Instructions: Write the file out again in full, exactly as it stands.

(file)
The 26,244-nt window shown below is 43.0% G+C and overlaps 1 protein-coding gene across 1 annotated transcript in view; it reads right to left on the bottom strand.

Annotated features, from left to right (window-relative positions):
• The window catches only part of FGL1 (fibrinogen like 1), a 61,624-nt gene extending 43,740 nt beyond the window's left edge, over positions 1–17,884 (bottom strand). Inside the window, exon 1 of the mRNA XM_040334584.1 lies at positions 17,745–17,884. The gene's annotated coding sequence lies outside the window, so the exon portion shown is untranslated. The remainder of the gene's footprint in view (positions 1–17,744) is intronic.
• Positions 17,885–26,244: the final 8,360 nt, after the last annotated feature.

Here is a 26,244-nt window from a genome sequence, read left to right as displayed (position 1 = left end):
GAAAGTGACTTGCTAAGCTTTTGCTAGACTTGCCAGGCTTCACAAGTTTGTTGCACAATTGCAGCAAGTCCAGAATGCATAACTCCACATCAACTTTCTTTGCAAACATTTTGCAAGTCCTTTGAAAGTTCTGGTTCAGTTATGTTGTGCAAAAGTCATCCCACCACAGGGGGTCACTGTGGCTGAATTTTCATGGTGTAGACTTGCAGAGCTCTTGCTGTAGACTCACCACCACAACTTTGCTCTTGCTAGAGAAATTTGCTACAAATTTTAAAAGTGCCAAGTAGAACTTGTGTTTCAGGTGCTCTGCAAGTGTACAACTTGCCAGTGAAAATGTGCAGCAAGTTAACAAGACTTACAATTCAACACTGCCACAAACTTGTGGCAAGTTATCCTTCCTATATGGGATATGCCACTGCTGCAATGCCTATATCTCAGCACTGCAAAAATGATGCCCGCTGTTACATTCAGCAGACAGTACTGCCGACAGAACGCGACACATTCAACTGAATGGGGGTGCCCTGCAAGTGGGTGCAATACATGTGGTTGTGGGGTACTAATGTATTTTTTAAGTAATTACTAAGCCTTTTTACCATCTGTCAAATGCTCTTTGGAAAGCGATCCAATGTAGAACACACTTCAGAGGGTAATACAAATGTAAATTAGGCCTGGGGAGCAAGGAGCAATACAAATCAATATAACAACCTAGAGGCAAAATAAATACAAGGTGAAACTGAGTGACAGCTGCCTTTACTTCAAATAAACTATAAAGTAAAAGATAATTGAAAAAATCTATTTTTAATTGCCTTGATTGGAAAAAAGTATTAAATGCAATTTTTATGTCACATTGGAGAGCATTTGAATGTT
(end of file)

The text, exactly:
The 26,244-nt window shown below is 43.0% G+C and overlaps 1 protein-coding gene across 1 annotated transcript in view; it reads right to left on the bottom strand.

Annotated features, from left to right (window-relative positions):
• The window catches only part of FGL1 (fibrinogen like 1), a 61,624-nt gene extending 43,740 nt beyond the window's left edge, over positions 1–17,884 (bottom strand). Inside the window, exon 1 of the mRNA XM_040334584.1 lies at positions 17,745–17,884. The gene's annotated coding sequence lies outside the window, so the exon portion shown is untranslated. The remainder of the gene's footprint in view (positions 1–17,744) is intronic.
• Positions 17,885–26,244: the final 8,360 nt, after the last annotated feature.

Here is a 26,244-nt window from a genome sequence, read left to right as displayed (position 1 = left end):
GAAAGTGACTTGCTAAGCTTTTGCTAGACTTGCCAGGCTTCACAAGTTTGTTGCACAATTGCAGCAAGTCCAGAATGCATAACTCCACATCAACTTTCTTTGCAAACATTTTGCAAGTCCTTTGAAAGTTCTGGTTCAGTTATGTTGTGCAAAAGTCATCCCACCACAGGGGGTCACTGTGGCTGAATTTTCATGGTGTAGACTTGCAGAGCTCTTGCTGTAGACTCACCACCACAACTTTGCTCTTGCTAGAGAAATTTGCTACAAATTTTAAAAGTGCCAAGTAGAACTTGTGTTTCAGGTGCTCTGCAAGTGTACAACTTGCCAGTGAAAATGTGCAGCAAGTTAACAAGACTTACAATTCAACACTGCCACAAACTTGTGGCAAGTTATCCTTCCTATATGGGATATGCCACTGCTGCAATGCCTATATCTCAGCACTGCAAAAATGATGCCCGCTGTTACATTCAGCAGACAGTACTGCCGACAGAACGCGACACATTCAACTGAATGGGGGTGCCCTGCAAGTGGGTGCAATACATGTGGTTGTGGGGTACTAATGTATTTTTTAAGTAATTACTAAGCCTTTTTACCATCTGTCAAATGCTCTTTGGAAAGCGATCCAATGTAGAACACACTTCAGAGGGTAATACAAATGTAAATTAGGCCTGGGGAGCAAGGAGCAATACAAATCAATATAACAACCTAGAGGCAAAATAAATACAAGGTGAAACTGAGTGACAGCTGCCTTTACTTCAAATAAACTATAAAGTAAAAGATAATTGAAAAAATCTATTTTTAATTGCCTTGATTGGAAAAAAGTATTAAATGCAATTTTTATGTCACATTGGAGAGCATTTGAATGTT